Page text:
Review: JBL J46BT Bluetooth In-Ear Headphones
Three years ago, the problem with compact Bluetooth wireless earphones — ones that could fit in a pocket, like Apple's earbuds — was that there weren't enough of them. Now there are plenty of options, but most of them look the same and are made by the same manufacturer, which minimally tweaks a common design for various brands. Today, we're looking at JBL's J46BT ($80) and Jabra's Rox Wireless, two conceptually similar but functionally very different Bluetooth 4 earphone options. Neither is a clear winner, though it's easier to recommend Rox Wireless based on its superior sonic performance.
J46BT is effectively a slightly repackaged version of MuseMini’s UberBuds, which we reviewed last November — the latest in a string of products that are all but identical to JayBird Gear’s BlueBuds X, except in pricing. Offered in three colors, the bullet-shaped plastic and metallic earpieces are around 1.25” long, connecting to one another with flat rubber cabling, and have a three-button remote and mic unit dangling from the right side. Apart from the chrome JBL branding on each earpiece and very small tweaks to the earpiece/cable connection points, J46BT is just like UberBuds, with slanted tubes to connect to your ears and the same included proprietary USB charging cable, which connects to charging points on the right earpiece.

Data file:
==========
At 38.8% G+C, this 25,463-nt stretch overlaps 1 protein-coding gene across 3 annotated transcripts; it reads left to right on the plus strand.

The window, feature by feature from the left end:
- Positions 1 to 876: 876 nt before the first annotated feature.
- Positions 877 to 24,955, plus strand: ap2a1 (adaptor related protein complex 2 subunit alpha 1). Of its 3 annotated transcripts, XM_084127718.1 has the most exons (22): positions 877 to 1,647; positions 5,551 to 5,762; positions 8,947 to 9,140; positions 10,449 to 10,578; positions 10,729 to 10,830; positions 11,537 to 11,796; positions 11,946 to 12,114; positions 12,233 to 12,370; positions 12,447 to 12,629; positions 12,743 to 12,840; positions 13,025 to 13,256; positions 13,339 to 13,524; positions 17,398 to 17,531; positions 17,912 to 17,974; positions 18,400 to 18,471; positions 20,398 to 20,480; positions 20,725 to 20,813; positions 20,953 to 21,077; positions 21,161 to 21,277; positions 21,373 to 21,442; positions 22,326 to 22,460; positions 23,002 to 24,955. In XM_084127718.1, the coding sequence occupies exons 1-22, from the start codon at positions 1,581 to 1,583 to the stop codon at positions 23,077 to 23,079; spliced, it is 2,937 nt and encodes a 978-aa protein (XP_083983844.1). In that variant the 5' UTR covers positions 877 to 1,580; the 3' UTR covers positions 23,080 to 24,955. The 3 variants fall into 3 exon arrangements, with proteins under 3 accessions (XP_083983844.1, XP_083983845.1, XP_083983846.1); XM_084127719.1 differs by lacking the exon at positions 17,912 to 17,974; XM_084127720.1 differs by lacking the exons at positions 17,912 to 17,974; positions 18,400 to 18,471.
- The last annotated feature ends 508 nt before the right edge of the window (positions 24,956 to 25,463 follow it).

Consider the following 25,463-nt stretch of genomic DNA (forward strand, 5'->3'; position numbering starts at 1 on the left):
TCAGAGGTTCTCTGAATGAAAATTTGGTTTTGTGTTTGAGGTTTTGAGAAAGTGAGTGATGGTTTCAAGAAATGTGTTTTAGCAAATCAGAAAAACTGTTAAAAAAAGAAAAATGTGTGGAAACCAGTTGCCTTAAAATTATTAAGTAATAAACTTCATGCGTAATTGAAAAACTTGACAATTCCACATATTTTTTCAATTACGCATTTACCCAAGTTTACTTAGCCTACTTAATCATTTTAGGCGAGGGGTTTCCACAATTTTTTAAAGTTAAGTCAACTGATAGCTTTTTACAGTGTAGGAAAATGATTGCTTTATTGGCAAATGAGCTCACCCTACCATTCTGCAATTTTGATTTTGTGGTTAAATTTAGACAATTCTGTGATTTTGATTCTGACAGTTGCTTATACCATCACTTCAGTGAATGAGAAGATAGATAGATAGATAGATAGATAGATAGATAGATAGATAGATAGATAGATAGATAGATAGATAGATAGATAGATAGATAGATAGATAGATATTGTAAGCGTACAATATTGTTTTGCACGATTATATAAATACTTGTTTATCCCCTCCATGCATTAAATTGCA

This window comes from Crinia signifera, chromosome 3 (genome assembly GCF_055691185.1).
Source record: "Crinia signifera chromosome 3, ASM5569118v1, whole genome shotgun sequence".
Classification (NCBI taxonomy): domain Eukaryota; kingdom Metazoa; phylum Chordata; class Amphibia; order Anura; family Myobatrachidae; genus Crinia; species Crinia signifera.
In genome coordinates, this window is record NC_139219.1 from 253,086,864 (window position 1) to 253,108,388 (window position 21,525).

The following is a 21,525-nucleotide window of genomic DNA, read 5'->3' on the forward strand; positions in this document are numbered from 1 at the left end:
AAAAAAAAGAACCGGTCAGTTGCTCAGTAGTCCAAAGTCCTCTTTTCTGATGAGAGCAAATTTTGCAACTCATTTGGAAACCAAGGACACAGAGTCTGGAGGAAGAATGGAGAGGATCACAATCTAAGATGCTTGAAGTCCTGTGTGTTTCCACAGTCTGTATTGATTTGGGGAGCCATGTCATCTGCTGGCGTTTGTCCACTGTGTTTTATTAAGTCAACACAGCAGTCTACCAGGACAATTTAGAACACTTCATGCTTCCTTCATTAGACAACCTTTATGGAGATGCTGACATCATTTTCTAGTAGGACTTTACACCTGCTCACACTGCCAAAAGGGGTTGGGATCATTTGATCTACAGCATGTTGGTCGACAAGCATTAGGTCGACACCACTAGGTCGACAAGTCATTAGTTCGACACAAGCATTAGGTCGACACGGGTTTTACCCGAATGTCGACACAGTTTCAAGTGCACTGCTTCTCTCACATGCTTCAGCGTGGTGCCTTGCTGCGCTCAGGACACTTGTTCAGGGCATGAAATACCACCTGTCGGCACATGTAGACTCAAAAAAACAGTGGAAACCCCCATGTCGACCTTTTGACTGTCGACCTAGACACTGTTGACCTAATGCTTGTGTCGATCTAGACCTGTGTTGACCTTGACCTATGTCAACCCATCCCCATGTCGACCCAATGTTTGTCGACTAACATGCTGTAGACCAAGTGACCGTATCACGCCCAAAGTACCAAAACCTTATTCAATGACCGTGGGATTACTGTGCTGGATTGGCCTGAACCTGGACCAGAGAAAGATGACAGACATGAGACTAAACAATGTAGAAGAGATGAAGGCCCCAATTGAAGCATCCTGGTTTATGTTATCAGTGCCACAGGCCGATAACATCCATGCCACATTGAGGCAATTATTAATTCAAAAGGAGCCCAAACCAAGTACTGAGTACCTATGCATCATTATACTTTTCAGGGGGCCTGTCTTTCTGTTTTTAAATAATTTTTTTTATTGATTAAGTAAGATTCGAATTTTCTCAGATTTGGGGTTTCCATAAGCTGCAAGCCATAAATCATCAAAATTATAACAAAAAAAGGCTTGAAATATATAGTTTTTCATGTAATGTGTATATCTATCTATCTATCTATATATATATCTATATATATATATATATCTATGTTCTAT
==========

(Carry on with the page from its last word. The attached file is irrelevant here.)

Given that the $80 J46BT sells for less than UberBuds — the latter was originally priced at $130 and now goes for $100 — you might reasonably ask what you lose with the lower-priced model. You still get three total sets of silicone rubber ear tips, and sport-ready ear stabilizers, now two sets rather than just one. There are only two key differences: JBL’s carrying case is nice, but a little lighter-weight, and J46BT’s battery life is lower. UberBuds promises an 8-hour run time, but JBL promises only 2.5 to 5 hours of playback time between charges, which is unimpressive. The wireless signal was also far from the strongest we’ve tested, experiencing brief drop-outs at just under 30-foot distances.
J46BT is a solid performer sonically relative to the other earphones it’s based upon, but by comparison with Rox Wireless, it doesn’t sound great. Microphone performance was deemed “distant” and “overly soft” during phone calls, and there’s a perceptible hum in the audio during silences. The dynamic range is more compressed than Rox Wireless’s, with a stronger midrange/low-end bias that will be appreciated by fans of bassy music. Sonically, we’d call J46BT par for the course overall, and Rox Wireless a step beyond most other wireless earphones we’ve tested in overall fidelity.
Pricing and comfort are the only factors that make these ratings closer than they might otherwise be. There’s no getting around the fact that J46BT is $50 less expensive than Rox Wireless — a pretty good value at that price point — and a bit less likely to fall out of users’ ears without using the stabilizers. It’s worthy of a flat B rating, mostly due to its aggressive price. Rox Wireless is more expensive and the shape will cause issues for some users, but if it fits your ears, you’ll find that it delivers markedly better sound and an superior user experience due to its magnetic on-off system and microphone performance. It merits a B+ rating and strong general recommendation.